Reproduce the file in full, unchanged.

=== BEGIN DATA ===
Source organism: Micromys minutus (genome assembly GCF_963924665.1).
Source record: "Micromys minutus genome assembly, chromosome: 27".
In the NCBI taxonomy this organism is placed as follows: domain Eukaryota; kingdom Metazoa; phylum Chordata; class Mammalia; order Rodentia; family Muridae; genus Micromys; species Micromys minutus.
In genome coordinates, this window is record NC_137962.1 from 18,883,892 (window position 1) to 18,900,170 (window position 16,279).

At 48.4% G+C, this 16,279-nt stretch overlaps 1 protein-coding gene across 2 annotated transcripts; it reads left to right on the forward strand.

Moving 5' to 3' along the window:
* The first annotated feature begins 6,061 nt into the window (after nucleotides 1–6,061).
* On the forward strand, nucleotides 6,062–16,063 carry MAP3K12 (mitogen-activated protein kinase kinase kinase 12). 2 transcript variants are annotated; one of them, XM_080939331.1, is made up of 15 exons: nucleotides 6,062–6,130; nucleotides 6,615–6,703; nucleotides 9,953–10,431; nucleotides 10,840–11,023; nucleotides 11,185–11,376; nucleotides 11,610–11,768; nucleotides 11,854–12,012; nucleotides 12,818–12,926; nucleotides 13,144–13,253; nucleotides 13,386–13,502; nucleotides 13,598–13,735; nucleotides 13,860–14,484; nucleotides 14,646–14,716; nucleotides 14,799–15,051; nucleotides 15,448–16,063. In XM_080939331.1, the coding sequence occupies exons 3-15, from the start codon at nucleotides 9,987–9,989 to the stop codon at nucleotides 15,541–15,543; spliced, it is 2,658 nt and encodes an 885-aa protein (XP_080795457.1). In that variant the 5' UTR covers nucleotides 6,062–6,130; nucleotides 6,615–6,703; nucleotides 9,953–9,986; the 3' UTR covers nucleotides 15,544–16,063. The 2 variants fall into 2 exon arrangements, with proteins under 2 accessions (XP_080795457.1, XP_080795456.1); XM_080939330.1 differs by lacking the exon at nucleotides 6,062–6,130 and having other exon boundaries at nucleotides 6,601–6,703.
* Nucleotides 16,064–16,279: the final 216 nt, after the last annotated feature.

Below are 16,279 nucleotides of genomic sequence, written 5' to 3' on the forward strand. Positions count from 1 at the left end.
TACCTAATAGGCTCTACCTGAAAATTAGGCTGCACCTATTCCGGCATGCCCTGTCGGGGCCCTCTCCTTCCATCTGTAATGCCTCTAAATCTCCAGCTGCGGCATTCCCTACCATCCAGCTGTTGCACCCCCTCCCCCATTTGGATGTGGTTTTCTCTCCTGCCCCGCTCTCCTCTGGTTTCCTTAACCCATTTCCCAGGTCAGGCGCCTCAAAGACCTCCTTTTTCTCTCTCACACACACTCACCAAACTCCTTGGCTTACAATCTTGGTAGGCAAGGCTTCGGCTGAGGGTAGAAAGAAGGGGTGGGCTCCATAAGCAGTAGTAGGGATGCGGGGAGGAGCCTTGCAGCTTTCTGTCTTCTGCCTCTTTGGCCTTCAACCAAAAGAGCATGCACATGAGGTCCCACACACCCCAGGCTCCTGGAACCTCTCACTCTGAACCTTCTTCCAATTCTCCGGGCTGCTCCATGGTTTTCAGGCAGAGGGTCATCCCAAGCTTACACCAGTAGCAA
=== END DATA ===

Source organism: Micromys minutus (genome assembly GCF_963924665.1).
Source record: "Micromys minutus genome assembly, chromosome: 27".
In the NCBI taxonomy this organism is placed as follows: domain Eukaryota; kingdom Metazoa; phylum Chordata; class Mammalia; order Rodentia; family Muridae; genus Micromys; species Micromys minutus.
In genome coordinates, this window is record NC_137962.1 from 18,883,892 (window position 1) to 18,900,170 (window position 16,279).

At 48.4% G+C, this 16,279-nt stretch overlaps 1 protein-coding gene across 2 annotated transcripts; it reads left to right on the forward strand.

Moving 5' to 3' along the window:
* The first annotated feature begins 6,061 nt into the window (after nucleotides 1–6,061).
* On the forward strand, nucleotides 6,062–16,063 carry MAP3K12 (mitogen-activated protein kinase kinase kinase 12). 2 transcript variants are annotated; one of them, XM_080939331.1, is made up of 15 exons: nucleotides 6,062–6,130; nucleotides 6,615–6,703; nucleotides 9,953–10,431; nucleotides 10,840–11,023; nucleotides 11,185–11,376; nucleotides 11,610–11,768; nucleotides 11,854–12,012; nucleotides 12,818–12,926; nucleotides 13,144–13,253; nucleotides 13,386–13,502; nucleotides 13,598–13,735; nucleotides 13,860–14,484; nucleotides 14,646–14,716; nucleotides 14,799–15,051; nucleotides 15,448–16,063. In XM_080939331.1, the coding sequence occupies exons 3-15, from the start codon at nucleotides 9,987–9,989 to the stop codon at nucleotides 15,541–15,543; spliced, it is 2,658 nt and encodes an 885-aa protein (XP_080795457.1). In that variant the 5' UTR covers nucleotides 6,062–6,130; nucleotides 6,615–6,703; nucleotides 9,953–9,986; the 3' UTR covers nucleotides 15,544–16,063. The 2 variants fall into 2 exon arrangements, with proteins under 2 accessions (XP_080795457.1, XP_080795456.1); XM_080939330.1 differs by lacking the exon at nucleotides 6,062–6,130 and having other exon boundaries at nucleotides 6,601–6,703.
* Nucleotides 16,064–16,279: the final 216 nt, after the last annotated feature.

Below are 16,279 nucleotides of genomic sequence, written 5' to 3' on the forward strand. Positions count from 1 at the left end.
TACCTAATAGGCTCTACCTGAAAATTAGGCTGCACCTATTCCGGCATGCCCTGTCGGGGCCCTCTCCTTCCATCTGTAATGCCTCTAAATCTCCAGCTGCGGCATTCCCTACCATCCAGCTGTTGCACCCCCTCCCCCATTTGGATGTGGTTTTCTCTCCTGCCCCGCTCTCCTCTGGTTTCCTTAACCCATTTCCCAGGTCAGGCGCCTCAAAGACCTCCTTTTTCTCTCTCACACACACTCACCAAACTCCTTGGCTTACAATCTTGGTAGGCAAGGCTTCGGCTGAGGGTAGAAAGAAGGGGTGGGCTCCATAAGCAGTAGTAGGGATGCGGGGAGGAGCCTTGCAGCTTTCTGTCTTCTGCCTCTTTGGCCTTCAACCAAAAGAGCATGCACATGAGGTCCCACACACCCCAGGCTCCTGGAACCTCTCACTCTGAACCTTCTTCCAATTCTCCGGGCTGCTCCATGGTTTTCAGGCAGAGGGTCATCCCAAGCTTACACCAGTAGCAA